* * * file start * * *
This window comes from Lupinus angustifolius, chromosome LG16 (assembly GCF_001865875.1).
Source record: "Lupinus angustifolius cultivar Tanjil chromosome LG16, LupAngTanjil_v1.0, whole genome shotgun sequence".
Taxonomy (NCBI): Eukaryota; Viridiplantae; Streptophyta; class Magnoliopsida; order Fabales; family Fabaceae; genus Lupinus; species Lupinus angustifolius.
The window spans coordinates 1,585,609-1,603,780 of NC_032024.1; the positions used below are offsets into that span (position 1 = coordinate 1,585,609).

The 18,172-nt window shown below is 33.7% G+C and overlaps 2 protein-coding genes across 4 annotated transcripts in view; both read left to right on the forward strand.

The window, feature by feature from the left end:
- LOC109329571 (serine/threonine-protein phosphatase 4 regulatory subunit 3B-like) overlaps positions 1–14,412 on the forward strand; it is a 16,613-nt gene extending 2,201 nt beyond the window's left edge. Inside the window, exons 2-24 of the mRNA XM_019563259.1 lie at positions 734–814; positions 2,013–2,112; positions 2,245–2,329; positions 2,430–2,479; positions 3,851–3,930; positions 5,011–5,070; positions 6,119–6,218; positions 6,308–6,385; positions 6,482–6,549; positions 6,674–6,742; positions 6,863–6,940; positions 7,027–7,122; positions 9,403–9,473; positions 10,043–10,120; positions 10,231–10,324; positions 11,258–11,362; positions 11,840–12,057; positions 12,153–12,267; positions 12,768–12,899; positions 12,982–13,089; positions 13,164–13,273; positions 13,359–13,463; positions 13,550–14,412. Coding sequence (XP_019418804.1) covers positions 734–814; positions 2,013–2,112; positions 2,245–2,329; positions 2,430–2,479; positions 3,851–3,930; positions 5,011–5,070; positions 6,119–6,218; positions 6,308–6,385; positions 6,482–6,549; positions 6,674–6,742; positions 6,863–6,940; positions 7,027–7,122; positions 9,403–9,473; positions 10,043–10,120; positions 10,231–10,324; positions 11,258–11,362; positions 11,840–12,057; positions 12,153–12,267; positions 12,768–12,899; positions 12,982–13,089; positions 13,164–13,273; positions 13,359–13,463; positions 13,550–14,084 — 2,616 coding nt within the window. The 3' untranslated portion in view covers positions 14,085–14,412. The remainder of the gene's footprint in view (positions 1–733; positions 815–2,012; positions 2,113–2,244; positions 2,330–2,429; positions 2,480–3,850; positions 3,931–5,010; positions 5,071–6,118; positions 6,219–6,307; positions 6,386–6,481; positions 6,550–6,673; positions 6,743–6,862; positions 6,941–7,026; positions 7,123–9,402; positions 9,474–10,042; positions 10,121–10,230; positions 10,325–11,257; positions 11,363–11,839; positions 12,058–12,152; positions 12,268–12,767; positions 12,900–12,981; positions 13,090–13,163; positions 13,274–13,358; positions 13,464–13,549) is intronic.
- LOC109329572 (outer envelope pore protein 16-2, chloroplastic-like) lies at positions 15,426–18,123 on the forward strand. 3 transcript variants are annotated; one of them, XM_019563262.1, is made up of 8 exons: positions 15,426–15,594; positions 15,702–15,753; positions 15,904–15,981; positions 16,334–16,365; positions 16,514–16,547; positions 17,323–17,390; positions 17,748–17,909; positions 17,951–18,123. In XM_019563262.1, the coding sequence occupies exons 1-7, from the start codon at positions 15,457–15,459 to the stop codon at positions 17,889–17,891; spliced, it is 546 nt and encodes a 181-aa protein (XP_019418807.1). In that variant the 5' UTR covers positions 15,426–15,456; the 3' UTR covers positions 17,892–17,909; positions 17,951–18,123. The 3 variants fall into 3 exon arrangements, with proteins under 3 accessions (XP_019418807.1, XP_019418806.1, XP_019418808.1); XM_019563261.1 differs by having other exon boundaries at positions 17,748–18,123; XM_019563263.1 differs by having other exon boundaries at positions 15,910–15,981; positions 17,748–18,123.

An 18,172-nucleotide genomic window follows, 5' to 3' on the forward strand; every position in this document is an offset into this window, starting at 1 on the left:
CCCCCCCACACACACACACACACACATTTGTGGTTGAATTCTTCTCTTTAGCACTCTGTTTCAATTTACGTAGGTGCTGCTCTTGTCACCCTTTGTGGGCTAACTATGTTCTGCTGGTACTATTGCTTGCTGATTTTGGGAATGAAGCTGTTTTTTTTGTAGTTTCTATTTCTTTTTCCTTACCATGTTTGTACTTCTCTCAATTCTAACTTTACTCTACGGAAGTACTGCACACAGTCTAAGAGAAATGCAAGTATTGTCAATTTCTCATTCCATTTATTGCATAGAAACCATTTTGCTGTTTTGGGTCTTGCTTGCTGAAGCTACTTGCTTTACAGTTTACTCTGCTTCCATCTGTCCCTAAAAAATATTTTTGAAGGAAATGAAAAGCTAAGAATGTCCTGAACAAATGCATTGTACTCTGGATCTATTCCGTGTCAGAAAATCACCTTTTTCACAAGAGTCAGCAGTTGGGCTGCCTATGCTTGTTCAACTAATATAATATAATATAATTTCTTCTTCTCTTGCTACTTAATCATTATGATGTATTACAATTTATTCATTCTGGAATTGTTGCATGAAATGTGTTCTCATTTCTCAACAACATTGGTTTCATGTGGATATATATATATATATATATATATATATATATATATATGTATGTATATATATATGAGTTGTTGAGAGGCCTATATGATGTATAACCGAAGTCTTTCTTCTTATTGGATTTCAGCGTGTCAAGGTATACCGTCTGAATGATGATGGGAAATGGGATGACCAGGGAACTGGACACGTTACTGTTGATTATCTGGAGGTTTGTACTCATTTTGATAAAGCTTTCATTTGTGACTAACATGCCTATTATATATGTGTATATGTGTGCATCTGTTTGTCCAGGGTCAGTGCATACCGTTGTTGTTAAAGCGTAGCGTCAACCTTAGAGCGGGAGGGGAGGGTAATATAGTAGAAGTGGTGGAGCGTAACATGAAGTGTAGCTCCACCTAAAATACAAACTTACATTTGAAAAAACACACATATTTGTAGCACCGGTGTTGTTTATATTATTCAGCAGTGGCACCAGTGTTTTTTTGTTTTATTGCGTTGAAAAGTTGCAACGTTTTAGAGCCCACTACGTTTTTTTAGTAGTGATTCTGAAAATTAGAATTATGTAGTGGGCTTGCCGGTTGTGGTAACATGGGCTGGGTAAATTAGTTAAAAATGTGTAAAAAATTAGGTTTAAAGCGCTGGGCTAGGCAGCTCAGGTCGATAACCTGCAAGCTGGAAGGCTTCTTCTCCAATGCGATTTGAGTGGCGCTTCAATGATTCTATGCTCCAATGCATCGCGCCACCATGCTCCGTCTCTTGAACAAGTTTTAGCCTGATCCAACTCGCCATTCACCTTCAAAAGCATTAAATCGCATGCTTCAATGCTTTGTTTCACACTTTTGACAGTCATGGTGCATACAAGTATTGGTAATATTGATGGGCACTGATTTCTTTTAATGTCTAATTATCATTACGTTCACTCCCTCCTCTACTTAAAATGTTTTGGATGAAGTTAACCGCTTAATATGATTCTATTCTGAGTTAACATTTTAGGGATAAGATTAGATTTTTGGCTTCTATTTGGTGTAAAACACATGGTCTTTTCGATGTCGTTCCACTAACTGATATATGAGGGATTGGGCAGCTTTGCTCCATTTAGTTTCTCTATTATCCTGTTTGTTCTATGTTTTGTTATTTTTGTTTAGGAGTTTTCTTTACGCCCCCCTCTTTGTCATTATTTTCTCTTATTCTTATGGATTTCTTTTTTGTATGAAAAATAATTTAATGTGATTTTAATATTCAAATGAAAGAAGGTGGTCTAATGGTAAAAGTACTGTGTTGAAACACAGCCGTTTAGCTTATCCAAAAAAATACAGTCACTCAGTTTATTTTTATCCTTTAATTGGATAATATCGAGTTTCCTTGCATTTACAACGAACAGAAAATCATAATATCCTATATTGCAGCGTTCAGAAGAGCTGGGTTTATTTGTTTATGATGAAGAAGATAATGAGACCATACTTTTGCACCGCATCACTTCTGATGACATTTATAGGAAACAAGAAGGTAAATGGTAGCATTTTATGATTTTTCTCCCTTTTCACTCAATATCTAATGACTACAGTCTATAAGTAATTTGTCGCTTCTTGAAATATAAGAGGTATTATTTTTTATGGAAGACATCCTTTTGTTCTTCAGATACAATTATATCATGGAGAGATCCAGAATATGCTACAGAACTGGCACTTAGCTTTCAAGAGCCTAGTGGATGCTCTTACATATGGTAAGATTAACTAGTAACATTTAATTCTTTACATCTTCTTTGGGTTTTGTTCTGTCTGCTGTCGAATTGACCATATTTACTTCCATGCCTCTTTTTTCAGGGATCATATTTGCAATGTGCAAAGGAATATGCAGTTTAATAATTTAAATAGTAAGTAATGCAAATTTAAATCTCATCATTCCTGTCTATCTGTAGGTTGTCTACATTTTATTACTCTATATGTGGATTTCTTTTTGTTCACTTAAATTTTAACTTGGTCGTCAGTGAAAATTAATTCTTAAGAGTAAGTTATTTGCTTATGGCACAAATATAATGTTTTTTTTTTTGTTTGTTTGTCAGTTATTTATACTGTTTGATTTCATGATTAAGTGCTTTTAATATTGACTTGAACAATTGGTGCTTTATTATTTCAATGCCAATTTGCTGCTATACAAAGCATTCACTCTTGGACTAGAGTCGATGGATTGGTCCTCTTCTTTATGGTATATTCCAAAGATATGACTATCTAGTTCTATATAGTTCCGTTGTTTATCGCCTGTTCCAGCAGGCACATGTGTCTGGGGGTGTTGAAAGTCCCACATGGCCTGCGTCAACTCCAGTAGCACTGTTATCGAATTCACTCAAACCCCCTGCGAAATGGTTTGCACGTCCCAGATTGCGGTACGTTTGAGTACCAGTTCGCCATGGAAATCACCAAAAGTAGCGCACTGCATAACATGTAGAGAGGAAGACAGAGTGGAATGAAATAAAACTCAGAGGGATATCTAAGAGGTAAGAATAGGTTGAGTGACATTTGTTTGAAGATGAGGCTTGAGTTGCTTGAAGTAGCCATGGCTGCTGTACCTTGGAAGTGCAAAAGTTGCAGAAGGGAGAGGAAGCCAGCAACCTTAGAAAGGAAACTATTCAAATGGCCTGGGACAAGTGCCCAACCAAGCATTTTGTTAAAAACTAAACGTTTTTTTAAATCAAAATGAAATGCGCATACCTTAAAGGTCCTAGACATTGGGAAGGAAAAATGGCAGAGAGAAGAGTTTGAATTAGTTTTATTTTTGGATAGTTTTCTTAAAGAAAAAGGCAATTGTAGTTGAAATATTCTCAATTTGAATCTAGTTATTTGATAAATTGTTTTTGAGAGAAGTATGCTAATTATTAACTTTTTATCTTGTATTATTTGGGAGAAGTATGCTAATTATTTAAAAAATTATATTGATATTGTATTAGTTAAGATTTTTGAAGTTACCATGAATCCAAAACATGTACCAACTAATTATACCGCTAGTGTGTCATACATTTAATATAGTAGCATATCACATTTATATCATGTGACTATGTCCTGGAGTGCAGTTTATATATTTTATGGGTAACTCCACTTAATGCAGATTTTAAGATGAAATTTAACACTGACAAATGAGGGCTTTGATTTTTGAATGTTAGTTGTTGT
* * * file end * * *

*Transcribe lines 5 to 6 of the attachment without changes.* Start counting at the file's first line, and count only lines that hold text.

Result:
The 18,172-nt window shown below is 33.7% G+C and overlaps 2 protein-coding genes across 4 annotated transcripts in view; both read left to right on the forward strand.

The window, feature by feature from the left end: